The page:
These facts in themselves
A place better fitted for its purpose than Jof it would be hard to imagine. Here, surrounded by inhospitable desert, with wells a long day's camel-ride apart, and the route known only to experienced and loyal guides, the Senussi has been free to educate, drill, and arm his disciples, to accumulate great stores of arms and ammunition, and to push forward his propaganda of a regenerated and reinvigorated Islam, without any possibility of interference from the Christian nations. There seems to be but little doubt that factories have been erected at Jof for the assembling of weapons of precision, the materials for which have been systematically smuggled across the Mediterranean from Greece and Turkey for years past. Strange as it may sound, these factories are under the direction of skilled engineers and mechanics, for so well laid are the plans of the order that it annually sends a number of Moslem youths to be educated in the best technical schools of Europe. Upon completing their courses of instruction [Pg 102] they return to Jof, or other centres of Senussiyeh activity, to place their trained services at the disposal of the order, others being sent Europeward to be educated in their turn. The Senussiyeh's military affairs are equally well organised, the Arabs, than whom there is admittedly no finer fighting material in the world, being instructed along European lines, modified for desert warfare, by veteran drill-masters who have learned their trade in the native armies of England and France. The nucleus of this mobile and highly effective force is, so I am told by French officials in Africa, an admirably mounted and equipped camel corps of five thousand men which the Senussi keeps always on a war footing in the Kufra oases.
prove definitely that it would be no sporadic resistance, but a vast, organised movement, armed with improved weapons, trained by men who learned their business under European drill-masters, and directed by a high intelligence, with which Italy would have to reckon should she attempt the hazardous experiment of an advance in the real hinterland of Tripolitania.
Let me make it perfectly clear that the grand master of the Senussiyeh is a man of altogether exceptional ability. Under his direction the order has advanced with amazing strides, for he is a remarkable organiser and administrator, two qualities rarely found among the Arabs. The destruction of the Mahdi and of the Khalifa, and the more recent dethronement of Abdul-Hamid, resulted in bringing a large accession of force to his standard by the extinction of all religious authority [Pg 103] in Africa except his own. Though the Sultan of Turkey is, as I have said, the titular head of the Moslem religion, and is venerated as such wherever praying-rugs are spread, the chief of this militant order is undoubtedly regarded by the average Mohammedan as the most actively powerful figure, if not as the saviour, of Islam. The first Senussi was powerful enough to excommunicate the Sultan Abdul-Medjid from the order because of his intimacy with the European powers; the father of the present Khedive of Egypt was accustomed to address the second Senussi in such terms as a disciple would use to a prophet, while Abbas Hilmi II, the reigning Khedive, a few years ago journeyed across the Libyan desert to pay his respects to the present head of the order [url=http://blog.ulifestyle.com.hk/blogger/dreelim/2017/10/gdferagt/][color=#0F0F0F]the scene[/color][/url][url=http://blog2.huayuworld.org/youere/2017/10/18/hihpj/][color=#0F0F0F] of a [/color][/url][url=http://weshare.hk/rejdue/articles/4619231][color=#0F0F0F]violent [/color][/url][url=http://blog.51.ca/u-632480/2017/10/18/dsfreagt/][color=#0F0F0F]and [/color][/url][url=https://blogs.elle.com.hk/dolphert/2017/10/18/cdsgrshyydt/][color=#0F0F0F]murderous[/color][/url][url=https://xiaoliaoweiwei.wordpress.com/2017/10/18/djepwoagr/][color=#0F0F0F] attack.[/color][/url].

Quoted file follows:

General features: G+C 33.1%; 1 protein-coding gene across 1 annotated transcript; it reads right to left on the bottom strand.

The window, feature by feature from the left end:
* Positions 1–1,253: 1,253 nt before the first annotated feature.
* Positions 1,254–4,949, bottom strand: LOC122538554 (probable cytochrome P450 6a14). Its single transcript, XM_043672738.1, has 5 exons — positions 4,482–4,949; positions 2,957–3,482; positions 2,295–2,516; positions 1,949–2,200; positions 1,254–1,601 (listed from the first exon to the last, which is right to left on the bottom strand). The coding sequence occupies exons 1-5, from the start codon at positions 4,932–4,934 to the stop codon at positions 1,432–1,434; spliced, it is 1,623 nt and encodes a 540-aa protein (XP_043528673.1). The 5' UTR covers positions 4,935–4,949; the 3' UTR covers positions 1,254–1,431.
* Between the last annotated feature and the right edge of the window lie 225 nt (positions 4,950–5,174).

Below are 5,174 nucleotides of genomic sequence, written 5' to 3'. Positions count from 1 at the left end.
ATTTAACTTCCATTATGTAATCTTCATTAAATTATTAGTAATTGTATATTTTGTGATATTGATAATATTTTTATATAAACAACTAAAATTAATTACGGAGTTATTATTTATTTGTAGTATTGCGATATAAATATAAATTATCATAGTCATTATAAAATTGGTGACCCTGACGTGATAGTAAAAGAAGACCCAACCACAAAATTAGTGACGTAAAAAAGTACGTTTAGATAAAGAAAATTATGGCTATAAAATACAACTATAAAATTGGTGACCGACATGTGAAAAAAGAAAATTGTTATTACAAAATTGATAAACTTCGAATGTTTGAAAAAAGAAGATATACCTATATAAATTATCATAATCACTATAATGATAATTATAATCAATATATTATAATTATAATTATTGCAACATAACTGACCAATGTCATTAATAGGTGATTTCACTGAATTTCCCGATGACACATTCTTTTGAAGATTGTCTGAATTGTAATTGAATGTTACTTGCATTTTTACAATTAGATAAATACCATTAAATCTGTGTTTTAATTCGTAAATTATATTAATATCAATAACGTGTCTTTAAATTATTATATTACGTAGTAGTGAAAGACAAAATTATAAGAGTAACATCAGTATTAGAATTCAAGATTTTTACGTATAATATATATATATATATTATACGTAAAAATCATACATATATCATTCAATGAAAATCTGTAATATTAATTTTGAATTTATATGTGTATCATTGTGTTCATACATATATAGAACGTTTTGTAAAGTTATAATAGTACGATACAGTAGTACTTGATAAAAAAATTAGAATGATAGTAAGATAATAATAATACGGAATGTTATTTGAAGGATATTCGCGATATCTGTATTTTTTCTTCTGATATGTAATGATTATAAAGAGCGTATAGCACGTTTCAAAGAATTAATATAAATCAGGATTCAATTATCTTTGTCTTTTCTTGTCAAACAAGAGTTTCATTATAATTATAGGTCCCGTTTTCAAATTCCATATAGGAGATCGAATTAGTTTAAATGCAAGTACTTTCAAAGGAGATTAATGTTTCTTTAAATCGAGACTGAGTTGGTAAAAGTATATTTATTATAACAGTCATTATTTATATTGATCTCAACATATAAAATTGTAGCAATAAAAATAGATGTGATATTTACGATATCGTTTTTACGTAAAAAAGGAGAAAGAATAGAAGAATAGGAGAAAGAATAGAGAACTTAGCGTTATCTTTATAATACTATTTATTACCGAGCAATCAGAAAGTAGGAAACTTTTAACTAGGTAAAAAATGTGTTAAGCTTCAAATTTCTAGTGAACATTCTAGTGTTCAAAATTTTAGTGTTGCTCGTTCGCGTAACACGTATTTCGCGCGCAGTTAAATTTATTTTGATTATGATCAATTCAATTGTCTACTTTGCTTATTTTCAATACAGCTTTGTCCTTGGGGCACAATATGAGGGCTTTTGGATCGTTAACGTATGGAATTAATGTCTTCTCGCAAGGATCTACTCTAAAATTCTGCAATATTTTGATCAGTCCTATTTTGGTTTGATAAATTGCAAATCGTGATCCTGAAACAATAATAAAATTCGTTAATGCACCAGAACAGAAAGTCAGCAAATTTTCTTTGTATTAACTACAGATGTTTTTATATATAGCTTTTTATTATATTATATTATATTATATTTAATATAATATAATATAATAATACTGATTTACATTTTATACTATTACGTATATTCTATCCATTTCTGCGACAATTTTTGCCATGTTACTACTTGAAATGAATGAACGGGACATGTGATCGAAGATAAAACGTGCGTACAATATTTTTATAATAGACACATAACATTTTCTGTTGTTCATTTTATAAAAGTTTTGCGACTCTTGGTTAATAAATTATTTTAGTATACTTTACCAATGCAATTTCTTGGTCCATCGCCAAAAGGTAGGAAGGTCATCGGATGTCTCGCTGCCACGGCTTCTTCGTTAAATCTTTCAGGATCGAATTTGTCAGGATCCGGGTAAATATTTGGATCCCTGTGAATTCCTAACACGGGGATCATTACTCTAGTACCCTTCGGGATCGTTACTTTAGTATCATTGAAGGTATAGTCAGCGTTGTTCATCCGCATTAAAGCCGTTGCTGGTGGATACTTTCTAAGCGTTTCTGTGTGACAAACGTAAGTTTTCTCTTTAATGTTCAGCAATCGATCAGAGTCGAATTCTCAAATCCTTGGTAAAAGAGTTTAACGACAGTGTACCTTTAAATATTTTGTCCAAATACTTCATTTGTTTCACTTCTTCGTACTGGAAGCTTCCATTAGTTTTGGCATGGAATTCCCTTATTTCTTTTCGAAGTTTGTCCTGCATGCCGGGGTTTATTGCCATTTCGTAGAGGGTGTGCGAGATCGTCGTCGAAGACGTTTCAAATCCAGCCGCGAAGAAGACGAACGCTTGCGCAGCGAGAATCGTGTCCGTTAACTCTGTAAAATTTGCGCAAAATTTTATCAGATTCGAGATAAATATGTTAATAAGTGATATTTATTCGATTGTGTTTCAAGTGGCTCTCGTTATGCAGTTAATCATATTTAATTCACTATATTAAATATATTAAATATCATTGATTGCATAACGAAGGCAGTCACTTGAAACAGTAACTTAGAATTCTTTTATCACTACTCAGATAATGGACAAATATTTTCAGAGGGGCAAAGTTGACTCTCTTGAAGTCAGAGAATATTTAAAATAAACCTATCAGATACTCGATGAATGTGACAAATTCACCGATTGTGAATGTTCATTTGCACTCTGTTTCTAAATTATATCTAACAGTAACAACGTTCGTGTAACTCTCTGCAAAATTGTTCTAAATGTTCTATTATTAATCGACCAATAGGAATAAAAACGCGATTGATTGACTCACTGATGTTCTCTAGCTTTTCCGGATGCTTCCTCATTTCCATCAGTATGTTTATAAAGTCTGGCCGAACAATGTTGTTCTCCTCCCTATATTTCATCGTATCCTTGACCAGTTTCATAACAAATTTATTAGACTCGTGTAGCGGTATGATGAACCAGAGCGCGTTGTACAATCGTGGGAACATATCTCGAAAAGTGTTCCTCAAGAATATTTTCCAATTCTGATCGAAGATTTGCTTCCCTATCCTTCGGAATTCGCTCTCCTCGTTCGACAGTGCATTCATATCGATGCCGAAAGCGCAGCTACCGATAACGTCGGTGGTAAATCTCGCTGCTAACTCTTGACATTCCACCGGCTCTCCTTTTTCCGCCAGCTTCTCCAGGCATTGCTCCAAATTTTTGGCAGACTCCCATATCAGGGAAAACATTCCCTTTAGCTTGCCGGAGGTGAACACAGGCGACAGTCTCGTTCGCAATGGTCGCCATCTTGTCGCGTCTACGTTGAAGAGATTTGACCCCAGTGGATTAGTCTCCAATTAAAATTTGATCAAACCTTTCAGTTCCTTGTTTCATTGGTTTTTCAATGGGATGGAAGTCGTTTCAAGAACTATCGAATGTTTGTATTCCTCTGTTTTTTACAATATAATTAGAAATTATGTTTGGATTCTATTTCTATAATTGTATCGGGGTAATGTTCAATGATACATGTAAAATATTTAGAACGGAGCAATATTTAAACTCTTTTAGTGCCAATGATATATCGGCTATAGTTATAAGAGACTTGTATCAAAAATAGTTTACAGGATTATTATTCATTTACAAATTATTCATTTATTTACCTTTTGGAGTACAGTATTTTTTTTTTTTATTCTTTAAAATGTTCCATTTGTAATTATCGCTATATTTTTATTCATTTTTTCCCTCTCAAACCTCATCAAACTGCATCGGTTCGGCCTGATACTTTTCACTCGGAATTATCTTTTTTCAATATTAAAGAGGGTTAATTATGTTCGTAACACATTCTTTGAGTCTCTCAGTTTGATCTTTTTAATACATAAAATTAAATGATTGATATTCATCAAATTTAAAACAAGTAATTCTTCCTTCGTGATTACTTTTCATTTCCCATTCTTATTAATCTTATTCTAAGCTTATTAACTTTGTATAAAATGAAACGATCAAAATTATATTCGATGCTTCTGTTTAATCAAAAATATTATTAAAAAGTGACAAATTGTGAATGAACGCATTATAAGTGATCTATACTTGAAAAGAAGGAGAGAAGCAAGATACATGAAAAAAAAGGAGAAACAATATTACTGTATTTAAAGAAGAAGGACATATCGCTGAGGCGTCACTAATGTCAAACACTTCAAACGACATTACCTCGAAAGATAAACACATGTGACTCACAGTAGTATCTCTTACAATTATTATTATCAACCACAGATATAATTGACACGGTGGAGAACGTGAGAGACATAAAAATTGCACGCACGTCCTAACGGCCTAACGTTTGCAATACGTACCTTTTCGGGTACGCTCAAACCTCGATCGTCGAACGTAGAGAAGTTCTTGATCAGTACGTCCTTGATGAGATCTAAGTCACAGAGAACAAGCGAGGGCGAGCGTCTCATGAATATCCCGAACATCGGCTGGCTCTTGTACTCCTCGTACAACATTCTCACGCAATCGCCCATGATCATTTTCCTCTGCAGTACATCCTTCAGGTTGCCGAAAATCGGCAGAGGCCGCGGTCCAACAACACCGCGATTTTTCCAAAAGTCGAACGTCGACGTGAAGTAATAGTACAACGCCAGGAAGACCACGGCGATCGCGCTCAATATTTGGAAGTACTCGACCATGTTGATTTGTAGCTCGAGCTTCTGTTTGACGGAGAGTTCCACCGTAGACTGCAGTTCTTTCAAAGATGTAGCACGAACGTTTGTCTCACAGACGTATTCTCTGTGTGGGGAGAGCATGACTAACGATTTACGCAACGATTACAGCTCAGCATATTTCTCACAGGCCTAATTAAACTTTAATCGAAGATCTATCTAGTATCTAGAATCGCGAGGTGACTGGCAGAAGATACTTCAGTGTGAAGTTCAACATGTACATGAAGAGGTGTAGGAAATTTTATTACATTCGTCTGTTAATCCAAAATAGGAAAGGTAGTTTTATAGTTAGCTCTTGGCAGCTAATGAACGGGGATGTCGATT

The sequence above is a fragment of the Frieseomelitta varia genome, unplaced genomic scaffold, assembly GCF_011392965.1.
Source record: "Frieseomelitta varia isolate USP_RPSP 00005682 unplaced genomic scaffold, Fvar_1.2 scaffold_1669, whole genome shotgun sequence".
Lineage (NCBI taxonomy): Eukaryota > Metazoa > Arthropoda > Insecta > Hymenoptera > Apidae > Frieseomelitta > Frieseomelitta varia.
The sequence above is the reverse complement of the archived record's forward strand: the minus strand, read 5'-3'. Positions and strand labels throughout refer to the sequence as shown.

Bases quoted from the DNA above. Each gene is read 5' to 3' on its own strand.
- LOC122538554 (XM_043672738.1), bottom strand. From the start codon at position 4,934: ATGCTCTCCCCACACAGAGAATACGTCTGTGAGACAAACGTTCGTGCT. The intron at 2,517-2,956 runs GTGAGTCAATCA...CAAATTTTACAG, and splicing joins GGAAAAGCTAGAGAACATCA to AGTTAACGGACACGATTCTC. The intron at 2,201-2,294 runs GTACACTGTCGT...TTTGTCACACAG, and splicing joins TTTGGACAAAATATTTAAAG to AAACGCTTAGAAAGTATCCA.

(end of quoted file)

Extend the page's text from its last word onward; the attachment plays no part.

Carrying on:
Those who are in a position to know whereof they speak believe that the Senussiyeh would actively oppose any attempt on the part of the Italians to occupy the hinterland of Tripolitania, for it is obvious that such an occupation would not alone bring the Christian in dangerous proximity to the chief stronghold of the order, but it would effectually cut off the supplies of arms and ammunition which caravans in the pay of the Senussiyeh have regularly been transporting to Jof from obscure ports on the Tripolitanian coast. It has been the policy of the Senussiyeh, supported by the Turkish administration in Tripolitania, to close the regions under its control to Christians, so it is scarcely likely that it would do other than resist an Italian penetration of the country, even in the face of a Turkish [Pg 104] evacuation. Though the order encouraged resistance to the French advance in the Sudan, considering that the extension of the French sphere of influence threatened its own prestige in those regions, it has, as a rule, refrained from displaying antagonism toward the rulers of the adjoining regions. Aside from proselytism, the Senussiyeh has performed a great work in the Sahara in the colonisation and cultivation of the oases, the encouragement of trade, the building of rest-houses, the sinking of wells, and the protection of trans-Saharan caravans.